Psilocybin / 'Magic mushrooms' facts
Psilocybin / 'magic mushrooms' are naturally occurring and are consumed for their hallucinogenic effects. They belong to a group of drugs known as hallucinogens (also known as 'psychedelics'). The key ingredient found in magic mushrooms is psilocybin. When psilocybin is taken, it is converted in the body to psilocin, which is the chemical with the psychoactive properties.1
What do they look like?
'Magic mushrooms' look much like ordinary mushrooms. There are many different types of magic mushrooms. The most common ones in Australia are called 'golden tops', 'blue meanies' and 'liberty caps'.2 'Magic mushrooms' look similar to poisonous mushrooms that can cause a person to become very sick and can result in death.
They can also come as dried material in capsules. Synthetic psilocybin appears as a white crystalline powder that can be processed into tablets or capsules, or dissolved in water.
How are they used?
Also known as shrooms, mushies, blue meanies, golden tops, liberty caps.
There is no safe level of drug use. Use of any drug always carries some risk. It's important to be careful when taking any type of drug.
'Magic mushrooms' can affect everyone differently, based on:
During this time, the person may experience:
The use of 'magic mushrooms' rarely results in any life-threatening symptoms. If a large amount or a strong batch of mushrooms is consumed, the person may experience:
Sometimes a person may experience the negative effects of 'magic mushrooms' and have what is called a 'bad trip' and may experience the following:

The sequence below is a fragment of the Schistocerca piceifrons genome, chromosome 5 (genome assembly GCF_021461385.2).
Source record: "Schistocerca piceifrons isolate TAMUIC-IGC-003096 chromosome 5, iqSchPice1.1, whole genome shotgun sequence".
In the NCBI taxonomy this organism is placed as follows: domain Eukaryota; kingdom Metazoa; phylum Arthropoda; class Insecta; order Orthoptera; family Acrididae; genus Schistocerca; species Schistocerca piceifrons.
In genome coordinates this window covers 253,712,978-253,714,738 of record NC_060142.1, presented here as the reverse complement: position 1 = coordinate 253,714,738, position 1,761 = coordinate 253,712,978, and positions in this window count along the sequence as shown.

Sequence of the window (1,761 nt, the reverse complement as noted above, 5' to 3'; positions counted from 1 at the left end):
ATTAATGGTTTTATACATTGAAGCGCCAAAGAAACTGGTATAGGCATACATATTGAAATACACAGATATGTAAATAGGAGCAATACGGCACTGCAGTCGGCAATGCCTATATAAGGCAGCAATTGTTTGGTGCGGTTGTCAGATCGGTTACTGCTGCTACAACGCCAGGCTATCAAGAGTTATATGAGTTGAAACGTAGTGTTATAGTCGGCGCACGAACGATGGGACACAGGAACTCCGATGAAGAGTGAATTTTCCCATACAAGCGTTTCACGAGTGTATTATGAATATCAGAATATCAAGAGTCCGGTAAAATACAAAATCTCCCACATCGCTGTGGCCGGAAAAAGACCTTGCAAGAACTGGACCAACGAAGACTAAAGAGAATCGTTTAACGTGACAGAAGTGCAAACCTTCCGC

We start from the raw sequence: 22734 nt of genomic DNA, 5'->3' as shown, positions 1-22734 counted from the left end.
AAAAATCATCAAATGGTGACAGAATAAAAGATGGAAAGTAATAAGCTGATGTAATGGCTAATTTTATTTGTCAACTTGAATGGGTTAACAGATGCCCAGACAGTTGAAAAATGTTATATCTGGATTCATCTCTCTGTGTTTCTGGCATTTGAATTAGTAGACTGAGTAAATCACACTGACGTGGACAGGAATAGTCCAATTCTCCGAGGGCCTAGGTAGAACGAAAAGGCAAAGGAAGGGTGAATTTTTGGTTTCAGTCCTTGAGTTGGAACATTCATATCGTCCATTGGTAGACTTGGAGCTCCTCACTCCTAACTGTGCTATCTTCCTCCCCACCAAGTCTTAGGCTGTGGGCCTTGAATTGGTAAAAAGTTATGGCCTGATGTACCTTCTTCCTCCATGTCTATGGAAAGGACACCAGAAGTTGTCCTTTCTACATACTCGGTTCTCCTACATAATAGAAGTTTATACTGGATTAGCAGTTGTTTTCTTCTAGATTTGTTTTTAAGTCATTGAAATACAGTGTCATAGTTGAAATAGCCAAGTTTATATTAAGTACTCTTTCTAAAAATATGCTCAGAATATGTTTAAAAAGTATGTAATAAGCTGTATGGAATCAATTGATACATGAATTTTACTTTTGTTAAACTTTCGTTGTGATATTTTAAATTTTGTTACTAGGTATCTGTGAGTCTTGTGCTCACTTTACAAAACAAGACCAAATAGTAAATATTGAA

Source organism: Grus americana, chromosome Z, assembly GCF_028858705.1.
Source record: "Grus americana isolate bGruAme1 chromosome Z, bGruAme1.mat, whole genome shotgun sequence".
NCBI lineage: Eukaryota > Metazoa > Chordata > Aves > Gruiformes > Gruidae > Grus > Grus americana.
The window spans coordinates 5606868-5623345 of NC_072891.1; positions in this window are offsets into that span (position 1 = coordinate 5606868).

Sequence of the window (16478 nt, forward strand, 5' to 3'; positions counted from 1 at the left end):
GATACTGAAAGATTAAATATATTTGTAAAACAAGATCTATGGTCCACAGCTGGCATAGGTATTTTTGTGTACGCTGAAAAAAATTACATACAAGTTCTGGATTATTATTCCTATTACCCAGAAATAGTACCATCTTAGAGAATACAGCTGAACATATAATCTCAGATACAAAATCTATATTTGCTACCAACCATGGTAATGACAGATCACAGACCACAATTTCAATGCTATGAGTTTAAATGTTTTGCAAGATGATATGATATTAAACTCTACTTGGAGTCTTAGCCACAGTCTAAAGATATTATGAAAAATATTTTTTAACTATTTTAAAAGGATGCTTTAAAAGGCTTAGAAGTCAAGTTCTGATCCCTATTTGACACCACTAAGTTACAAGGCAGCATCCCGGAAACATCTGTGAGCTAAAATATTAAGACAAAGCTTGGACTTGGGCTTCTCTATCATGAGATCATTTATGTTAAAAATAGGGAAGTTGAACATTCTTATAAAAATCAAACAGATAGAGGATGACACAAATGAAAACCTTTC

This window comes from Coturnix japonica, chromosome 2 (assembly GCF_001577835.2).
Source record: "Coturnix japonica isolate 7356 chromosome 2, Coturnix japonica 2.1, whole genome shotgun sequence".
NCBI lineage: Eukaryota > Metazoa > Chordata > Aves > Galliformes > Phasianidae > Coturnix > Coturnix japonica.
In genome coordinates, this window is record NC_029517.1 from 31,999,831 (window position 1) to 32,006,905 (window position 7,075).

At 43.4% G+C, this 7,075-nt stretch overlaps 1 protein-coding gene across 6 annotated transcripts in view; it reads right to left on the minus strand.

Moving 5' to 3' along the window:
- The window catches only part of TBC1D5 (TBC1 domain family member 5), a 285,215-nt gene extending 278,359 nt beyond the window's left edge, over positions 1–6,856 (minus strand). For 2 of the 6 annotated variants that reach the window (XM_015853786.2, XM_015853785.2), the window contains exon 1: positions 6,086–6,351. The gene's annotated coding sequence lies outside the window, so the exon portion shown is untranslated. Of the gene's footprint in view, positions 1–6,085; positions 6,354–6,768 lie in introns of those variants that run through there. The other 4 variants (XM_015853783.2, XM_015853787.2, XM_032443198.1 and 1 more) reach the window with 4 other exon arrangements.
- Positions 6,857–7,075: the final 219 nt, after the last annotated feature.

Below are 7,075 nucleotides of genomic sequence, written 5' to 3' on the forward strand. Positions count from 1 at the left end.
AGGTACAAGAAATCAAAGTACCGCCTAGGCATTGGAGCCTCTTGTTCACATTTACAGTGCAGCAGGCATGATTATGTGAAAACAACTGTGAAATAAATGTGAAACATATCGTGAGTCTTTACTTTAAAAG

After ingesting 'magic mushrooms', delayed headaches may occur, which can continue for up to 2 days. After taking mushrooms a person may experience:
People who regularly use 'magic mushrooms' may experience flashbacks. Flashbacks are hallucinations that occur weeks, months or even years after the drug was last taken. This can be disturbing, especially when the hallucination is frightening.2 Flashbacks can be brought on by using other drugs, stress, tiredness or exercise and usually last for a minute or two.2
In addition to flashbacks, regular use of 'magic mushrooms' may eventually cause:
Using mushrooms with other drugs
'Magic mushrooms' + some psychiatric medications: Mushrooms should not be taken by people on psychiatric medications as a relapse or worsening of the condition could occur1.
Tolerance and dependence
Tolerance develops rapidly with continued use. Discontinuing use for a week or so will return people to their normal tolerance level.2
Health and safety
The main risk involved with taking 'magic mushrooms' is that some of them look very like certain types of poisonous mushrooms. So it is important to know what you are taking – if in doubt, do not take them.2
If you believe you or someone else may have eaten a poisonous mushroom do not wait for symptoms to occur, contact the Victorian Poisons Information Centre (Tel 13 11 26).
If the person has collapsed, stopped breathing, is having a fit or is suffering an anaphylactic reaction, immediately ring triple zero (000) for an ambulance.
For more information on poisonous fungi, including their identification and symptoms please visit The Better Health Channel.
People withdrawing from 'magic mushrooms' may experience:
Reducing the risks
Find further credible research and information on hallucinogens at ADF SEARCH.
Find other credible websites and apps on hallucinogens at ADIN.
1. Drug science. (2012). Psilocybin mushrooms / 'Magic mushrooms'.
2. Campbell, A. (2000). The Australian illicit drug guide. Melbourne: Black Inc.
3. Medscape. (2013). Mushroom toxicity.
4. Brands, B., Sproule, B., & Marshman, J. (eds). (1998). Drugs and drug abuse (3rd ed.). Ontario: Addiction Research Foundation.
Last updated: 31 May 2016